The number of migrant families entering the United States illegally has reached a record high, according to Department of Homeland Security data obtained by the Washington Post.
In September, Border Patrol agents apprehended 16,658 family members, up from about 9,200 in July and 4,200 last September. The previous record of 16,357 was set in June 2014.
Overall apprehension numbers remain low compared to recent decades because far fewer people are crossing the border alone. Border Patrol agents detained 396,579 people in the 2018 fiscal year, which ended on September 30. That is a 30 percent increase from 2017, when border apprehensions were at their lowest level since 1971. In the 1990s, about 1.25 million people per year were apprehended along the US-Mexico border.
The Washington Post reports that the increase in families crossing the border has enraged President Donald Trump:
Large groups of 100 or more Central American parents and children have been crossing the Rio Grande and the deserts of Arizona to turn themselves in, and after citing a fear of return, the families are typically assigned a court date and released from custody.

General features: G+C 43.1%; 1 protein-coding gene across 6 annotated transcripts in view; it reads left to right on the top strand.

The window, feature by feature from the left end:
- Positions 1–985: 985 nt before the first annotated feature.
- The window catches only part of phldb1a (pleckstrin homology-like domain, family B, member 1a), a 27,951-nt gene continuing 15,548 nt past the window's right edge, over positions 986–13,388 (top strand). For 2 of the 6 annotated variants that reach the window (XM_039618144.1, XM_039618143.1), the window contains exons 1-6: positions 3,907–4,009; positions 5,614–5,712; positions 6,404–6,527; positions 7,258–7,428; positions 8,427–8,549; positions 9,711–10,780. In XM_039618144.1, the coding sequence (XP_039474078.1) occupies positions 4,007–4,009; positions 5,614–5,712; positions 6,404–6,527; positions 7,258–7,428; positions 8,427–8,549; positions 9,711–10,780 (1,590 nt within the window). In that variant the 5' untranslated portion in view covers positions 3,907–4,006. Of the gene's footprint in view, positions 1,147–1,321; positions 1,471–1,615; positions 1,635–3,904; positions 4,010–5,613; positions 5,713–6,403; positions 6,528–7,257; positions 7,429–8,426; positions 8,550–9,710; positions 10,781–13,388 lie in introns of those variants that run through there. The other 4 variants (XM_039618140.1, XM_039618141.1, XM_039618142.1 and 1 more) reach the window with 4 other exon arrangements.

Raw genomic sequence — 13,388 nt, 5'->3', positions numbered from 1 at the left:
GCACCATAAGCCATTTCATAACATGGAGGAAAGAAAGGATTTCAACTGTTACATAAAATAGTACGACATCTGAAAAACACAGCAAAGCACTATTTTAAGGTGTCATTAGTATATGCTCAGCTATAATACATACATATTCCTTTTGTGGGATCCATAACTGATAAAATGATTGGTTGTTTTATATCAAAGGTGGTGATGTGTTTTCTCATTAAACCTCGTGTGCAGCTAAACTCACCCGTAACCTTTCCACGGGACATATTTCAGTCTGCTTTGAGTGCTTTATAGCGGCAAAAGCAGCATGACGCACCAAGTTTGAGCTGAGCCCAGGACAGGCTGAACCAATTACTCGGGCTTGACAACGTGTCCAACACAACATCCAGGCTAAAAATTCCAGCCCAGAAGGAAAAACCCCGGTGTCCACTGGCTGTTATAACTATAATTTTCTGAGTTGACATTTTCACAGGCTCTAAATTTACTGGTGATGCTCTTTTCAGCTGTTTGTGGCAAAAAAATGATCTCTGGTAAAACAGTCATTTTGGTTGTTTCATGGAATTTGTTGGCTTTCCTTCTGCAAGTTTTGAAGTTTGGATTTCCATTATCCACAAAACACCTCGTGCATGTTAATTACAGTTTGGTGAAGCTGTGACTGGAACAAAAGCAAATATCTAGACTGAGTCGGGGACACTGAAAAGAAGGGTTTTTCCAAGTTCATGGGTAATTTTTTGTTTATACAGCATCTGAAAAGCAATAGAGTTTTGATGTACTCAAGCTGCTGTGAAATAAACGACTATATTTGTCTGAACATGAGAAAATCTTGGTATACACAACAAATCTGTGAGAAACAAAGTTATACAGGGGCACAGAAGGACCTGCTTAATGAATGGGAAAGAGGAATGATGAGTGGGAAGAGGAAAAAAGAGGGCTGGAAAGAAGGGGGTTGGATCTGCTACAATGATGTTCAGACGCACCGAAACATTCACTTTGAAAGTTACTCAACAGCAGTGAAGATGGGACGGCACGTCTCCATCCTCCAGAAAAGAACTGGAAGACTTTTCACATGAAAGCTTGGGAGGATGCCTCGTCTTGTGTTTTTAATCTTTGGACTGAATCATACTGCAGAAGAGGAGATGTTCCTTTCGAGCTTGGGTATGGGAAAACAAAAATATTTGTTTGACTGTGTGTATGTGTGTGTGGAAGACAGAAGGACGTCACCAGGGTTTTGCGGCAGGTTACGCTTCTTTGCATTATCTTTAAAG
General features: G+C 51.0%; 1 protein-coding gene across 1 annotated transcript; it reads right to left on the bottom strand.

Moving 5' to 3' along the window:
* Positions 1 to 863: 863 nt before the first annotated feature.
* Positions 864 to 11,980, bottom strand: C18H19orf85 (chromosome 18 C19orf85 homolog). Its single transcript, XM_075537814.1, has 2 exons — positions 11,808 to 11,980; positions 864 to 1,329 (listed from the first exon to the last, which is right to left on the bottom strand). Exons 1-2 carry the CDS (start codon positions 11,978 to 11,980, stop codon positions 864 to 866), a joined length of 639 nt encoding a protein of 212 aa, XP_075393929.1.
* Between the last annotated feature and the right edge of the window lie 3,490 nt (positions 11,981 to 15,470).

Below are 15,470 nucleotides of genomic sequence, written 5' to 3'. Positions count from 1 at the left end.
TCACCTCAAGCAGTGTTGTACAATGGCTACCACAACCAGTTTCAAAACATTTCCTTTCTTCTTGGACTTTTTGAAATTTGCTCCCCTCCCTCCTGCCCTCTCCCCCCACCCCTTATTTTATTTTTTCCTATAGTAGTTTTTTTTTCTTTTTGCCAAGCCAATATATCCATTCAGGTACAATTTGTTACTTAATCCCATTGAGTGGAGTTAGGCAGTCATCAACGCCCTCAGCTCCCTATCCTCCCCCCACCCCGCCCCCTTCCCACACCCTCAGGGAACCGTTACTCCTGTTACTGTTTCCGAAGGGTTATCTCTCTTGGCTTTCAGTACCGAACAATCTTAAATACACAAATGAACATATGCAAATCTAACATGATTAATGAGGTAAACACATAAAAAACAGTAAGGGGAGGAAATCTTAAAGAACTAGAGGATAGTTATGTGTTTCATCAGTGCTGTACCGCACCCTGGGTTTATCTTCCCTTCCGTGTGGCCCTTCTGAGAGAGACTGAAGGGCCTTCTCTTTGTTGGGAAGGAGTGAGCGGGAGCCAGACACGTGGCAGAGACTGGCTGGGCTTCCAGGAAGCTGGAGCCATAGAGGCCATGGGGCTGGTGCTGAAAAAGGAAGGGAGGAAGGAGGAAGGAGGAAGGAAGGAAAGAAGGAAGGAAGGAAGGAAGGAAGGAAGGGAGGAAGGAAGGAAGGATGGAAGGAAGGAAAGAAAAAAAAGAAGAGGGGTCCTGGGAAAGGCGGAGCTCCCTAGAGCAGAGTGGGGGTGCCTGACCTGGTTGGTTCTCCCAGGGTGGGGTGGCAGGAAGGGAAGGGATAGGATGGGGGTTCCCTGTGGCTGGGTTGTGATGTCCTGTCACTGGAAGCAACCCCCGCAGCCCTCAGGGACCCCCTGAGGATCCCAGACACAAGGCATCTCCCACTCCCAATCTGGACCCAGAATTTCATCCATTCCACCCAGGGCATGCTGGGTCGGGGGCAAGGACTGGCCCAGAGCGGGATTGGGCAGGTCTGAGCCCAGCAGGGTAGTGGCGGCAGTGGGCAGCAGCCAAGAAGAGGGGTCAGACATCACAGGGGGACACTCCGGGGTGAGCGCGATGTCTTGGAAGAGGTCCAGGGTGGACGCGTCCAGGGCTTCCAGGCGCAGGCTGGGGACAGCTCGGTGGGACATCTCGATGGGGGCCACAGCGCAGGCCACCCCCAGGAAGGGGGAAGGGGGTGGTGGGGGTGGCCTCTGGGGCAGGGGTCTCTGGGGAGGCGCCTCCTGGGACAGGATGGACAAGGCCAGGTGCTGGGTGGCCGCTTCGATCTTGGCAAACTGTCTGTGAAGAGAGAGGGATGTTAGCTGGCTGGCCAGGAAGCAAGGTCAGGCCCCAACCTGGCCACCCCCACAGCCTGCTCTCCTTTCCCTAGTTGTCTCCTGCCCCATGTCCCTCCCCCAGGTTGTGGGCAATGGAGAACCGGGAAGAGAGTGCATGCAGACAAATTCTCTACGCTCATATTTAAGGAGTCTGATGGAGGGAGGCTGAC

“We’re getting hammered daily,” said one Border Patrol agent in South Texas who spoke on the condition of anonymity because he was not authorized to speak to the news media.
Having campaigned on a promise to stop illegal immigration and build a border wall, Trump now faces a spiraling enforcement challenge with no ready solutions. The soaring arrest numbers — and a new caravan of Central American migrants heading north — have left him in a furious state, White House aides say.
In June, Trump abandoned the zero-tolerance policy that separated more than 2,500 families this spring. The Trump administration is now considering a new family separation policy that would force parents to choose between being detained indefinitely with their kids and being separated. Trump has been receiving regular updates on the border numbers, according to the Post, and is now pushing to restart some form of family separation.
In total, 107,212 family member were taken into government custody in the 2018 fiscal year. That was up from the previous record of 77,857 set in 2016.